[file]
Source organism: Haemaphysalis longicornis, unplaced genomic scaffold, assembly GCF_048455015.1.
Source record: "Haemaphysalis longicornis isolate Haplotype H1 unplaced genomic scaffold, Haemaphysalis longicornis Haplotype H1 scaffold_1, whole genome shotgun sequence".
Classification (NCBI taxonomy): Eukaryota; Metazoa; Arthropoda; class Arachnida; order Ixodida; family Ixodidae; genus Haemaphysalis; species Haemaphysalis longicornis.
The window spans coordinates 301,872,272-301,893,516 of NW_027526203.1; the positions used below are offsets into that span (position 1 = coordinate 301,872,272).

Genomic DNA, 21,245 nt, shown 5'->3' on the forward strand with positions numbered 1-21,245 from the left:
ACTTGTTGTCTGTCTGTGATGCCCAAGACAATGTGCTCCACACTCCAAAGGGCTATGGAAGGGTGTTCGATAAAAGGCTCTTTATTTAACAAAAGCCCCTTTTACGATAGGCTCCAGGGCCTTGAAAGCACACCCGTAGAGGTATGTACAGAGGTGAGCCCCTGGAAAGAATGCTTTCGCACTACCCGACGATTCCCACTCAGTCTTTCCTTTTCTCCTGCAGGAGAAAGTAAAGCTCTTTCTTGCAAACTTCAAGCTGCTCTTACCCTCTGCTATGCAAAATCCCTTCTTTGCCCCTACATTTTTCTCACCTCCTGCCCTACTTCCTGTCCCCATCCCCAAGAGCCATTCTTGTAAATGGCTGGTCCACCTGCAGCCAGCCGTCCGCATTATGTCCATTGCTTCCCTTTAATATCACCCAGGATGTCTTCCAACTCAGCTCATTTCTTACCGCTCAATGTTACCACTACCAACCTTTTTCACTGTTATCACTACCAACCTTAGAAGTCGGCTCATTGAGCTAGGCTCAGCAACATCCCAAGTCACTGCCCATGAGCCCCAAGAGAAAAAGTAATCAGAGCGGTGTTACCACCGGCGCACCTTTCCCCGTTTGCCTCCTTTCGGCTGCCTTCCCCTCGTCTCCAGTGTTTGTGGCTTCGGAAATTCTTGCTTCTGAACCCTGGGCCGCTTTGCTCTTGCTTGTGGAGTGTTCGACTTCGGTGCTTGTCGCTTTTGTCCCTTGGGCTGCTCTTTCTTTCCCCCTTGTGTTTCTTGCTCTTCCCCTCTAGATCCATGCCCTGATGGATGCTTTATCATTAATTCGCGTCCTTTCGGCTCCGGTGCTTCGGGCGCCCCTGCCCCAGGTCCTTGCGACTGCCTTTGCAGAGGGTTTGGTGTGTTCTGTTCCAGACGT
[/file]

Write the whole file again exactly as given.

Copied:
Source organism: Haemaphysalis longicornis, unplaced genomic scaffold, assembly GCF_048455015.1.
Source record: "Haemaphysalis longicornis isolate Haplotype H1 unplaced genomic scaffold, Haemaphysalis longicornis Haplotype H1 scaffold_1, whole genome shotgun sequence".
Classification (NCBI taxonomy): Eukaryota; Metazoa; Arthropoda; class Arachnida; order Ixodida; family Ixodidae; genus Haemaphysalis; species Haemaphysalis longicornis.
The window spans coordinates 301,872,272-301,893,516 of NW_027526203.1; the positions used below are offsets into that span (position 1 = coordinate 301,872,272).

Genomic DNA, 21,245 nt, shown 5'->3' on the forward strand with positions numbered 1-21,245 from the left:
ACTTGTTGTCTGTCTGTGATGCCCAAGACAATGTGCTCCACACTCCAAAGGGCTATGGAAGGGTGTTCGATAAAAGGCTCTTTATTTAACAAAAGCCCCTTTTACGATAGGCTCCAGGGCCTTGAAAGCACACCCGTAGAGGTATGTACAGAGGTGAGCCCCTGGAAAGAATGCTTTCGCACTACCCGACGATTCCCACTCAGTCTTTCCTTTTCTCCTGCAGGAGAAAGTAAAGCTCTTTCTTGCAAACTTCAAGCTGCTCTTACCCTCTGCTATGCAAAATCCCTTCTTTGCCCCTACATTTTTCTCACCTCCTGCCCTACTTCCTGTCCCCATCCCCAAGAGCCATTCTTGTAAATGGCTGGTCCACCTGCAGCCAGCCGTCCGCATTATGTCCATTGCTTCCCTTTAATATCACCCAGGATGTCTTCCAACTCAGCTCATTTCTTACCGCTCAATGTTACCACTACCAACCTTTTTCACTGTTATCACTACCAACCTTAGAAGTCGGCTCATTGAGCTAGGCTCAGCAACATCCCAAGTCACTGCCCATGAGCCCCAAGAGAAAAAGTAATCAGAGCGGTGTTACCACCGGCGCACCTTTCCCCGTTTGCCTCCTTTCGGCTGCCTTCCCCTCGTCTCCAGTGTTTGTGGCTTCGGAAATTCTTGCTTCTGAACCCTGGGCCGCTTTGCTCTTGCTTGTGGAGTGTTCGACTTCGGTGCTTGTCGCTTTTGTCCCTTGGGCTGCTCTTTCTTTCCCCCTTGTGTTTCTTGCTCTTCCCCTCTAGATCCATGCCCTGATGGATGCTTTATCATTAATTCGCGTCCTTTCGGCTCCGGTGCTTCGGGCGCCCCTGCCCCAGGTCCTTGCGACTGCCTTTGCAGAGGGTTTGGTGTGTTCTGTTCCAGACGT